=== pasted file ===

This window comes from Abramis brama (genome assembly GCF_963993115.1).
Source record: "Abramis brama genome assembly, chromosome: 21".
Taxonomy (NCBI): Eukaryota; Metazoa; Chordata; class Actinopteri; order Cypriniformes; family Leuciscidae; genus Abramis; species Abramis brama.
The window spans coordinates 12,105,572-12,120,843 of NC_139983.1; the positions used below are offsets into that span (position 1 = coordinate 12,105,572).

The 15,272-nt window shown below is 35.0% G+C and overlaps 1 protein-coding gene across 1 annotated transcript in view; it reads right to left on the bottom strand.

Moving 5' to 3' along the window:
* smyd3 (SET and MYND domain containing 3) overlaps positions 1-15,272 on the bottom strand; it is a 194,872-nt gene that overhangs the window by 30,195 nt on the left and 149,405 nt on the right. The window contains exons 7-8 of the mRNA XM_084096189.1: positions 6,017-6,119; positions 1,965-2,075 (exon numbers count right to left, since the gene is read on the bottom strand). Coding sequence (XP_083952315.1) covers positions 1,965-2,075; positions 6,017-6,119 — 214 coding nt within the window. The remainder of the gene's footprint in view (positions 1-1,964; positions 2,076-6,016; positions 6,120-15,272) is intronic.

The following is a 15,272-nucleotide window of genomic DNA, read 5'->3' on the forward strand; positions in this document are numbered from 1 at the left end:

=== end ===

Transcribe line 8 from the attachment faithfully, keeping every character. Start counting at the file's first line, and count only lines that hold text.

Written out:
The following is a 15,272-nucleotide window of genomic DNA, read 5'->3' on the forward strand; positions in this document are numbered from 1 at the left end: